Fr Fessio next turned to what he believed Vatican II had actually called for in liturgical renewal. The overriding principle, he said, was that "before all else" there should be a "full and active participation" in the liturgy. But this "positive goal" was meant to be constrained by par 23 of Sacrosanctum Concilium which directed that "no innovations" should be introduced "unless the good of the Church genuinely and certainly requires them" and that any "new forms adopted should in some way grow organically from forms already existing".
It is quite clear that these two limiting principles have been almost totally overlooked since the Council.
The expression "active participation," said Fr Fessio, had appeared in a number of earlier Church statements on liturgy, ranging from Pope St Pius X in 1903, through Pope Pius XI and Pius XII. It was clear from these, that "active participation" involved dispositions of reverence and awe in the face of heavenly mysteries and the sacrificial character of the Mass. And such participation necessitated use of the Church's musical heritage, particularly Gregorian chant. Vatican II had said (par 116): "... other things being equal, it should be given pride of place in liturgical services."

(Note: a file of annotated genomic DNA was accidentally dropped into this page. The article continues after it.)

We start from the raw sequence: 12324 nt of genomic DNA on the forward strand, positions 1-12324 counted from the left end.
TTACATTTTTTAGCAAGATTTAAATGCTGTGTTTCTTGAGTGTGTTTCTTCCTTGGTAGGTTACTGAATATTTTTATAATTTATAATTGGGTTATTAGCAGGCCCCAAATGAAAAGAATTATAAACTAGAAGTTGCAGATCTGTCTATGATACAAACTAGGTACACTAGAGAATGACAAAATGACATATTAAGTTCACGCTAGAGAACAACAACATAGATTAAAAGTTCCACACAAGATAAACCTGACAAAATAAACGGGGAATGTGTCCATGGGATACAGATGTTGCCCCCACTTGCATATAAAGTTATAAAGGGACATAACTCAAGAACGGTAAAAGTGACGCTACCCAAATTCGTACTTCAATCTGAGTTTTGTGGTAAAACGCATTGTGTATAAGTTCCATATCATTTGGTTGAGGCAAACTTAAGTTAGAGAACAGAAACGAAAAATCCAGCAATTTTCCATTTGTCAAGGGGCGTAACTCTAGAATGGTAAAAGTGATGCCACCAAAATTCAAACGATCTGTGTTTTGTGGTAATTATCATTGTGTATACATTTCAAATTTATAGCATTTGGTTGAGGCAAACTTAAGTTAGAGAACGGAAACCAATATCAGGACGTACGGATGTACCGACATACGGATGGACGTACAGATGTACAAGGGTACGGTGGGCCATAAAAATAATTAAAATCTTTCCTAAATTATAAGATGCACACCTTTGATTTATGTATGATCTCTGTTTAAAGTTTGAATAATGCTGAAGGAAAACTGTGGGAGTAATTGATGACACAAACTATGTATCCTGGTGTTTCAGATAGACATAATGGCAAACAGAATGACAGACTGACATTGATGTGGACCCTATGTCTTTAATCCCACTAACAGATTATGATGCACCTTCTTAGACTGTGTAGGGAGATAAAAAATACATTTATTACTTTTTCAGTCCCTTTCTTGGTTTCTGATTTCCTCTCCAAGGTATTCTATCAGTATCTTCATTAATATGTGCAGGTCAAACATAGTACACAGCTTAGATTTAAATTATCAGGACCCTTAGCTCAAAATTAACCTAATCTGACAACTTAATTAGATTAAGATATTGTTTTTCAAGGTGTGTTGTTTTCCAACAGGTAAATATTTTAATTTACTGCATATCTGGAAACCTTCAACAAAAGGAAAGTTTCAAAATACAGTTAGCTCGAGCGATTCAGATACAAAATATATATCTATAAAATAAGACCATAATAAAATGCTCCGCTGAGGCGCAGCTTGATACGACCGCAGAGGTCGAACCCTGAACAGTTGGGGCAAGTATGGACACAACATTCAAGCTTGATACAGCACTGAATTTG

It is, he said, difficult to see how the Church can be faithful to the Council without "some effort to restore chant." Its almost complete absence in today's churches was a "glaring example" of a failure to implement the Council's liturgical reforms.
According to an expert on Jewish temple liturgy at the New York Hebrew Academy whom Fr Fessio consulted, the psalms sung at the time when Jesus and Mary were on earth would have sounded very much like Gregorian chant. "You got it from us," was the expert's comment. Far from being "medieval," it had its roots in "Jewish hymnody and psalmody."
With recent CDs of Gregorian chant selling in the millions it was difficult to sustain the view that this type of music was remote and unpopular for today's Catholics. No 'modern' Catholic hymns could boast of such commercial success.
To prove his point, Fr Fessio concluded his address by asking the audience to stand and sing portion of a Gregorian Kyrie after him. The task was carried out with relative ease.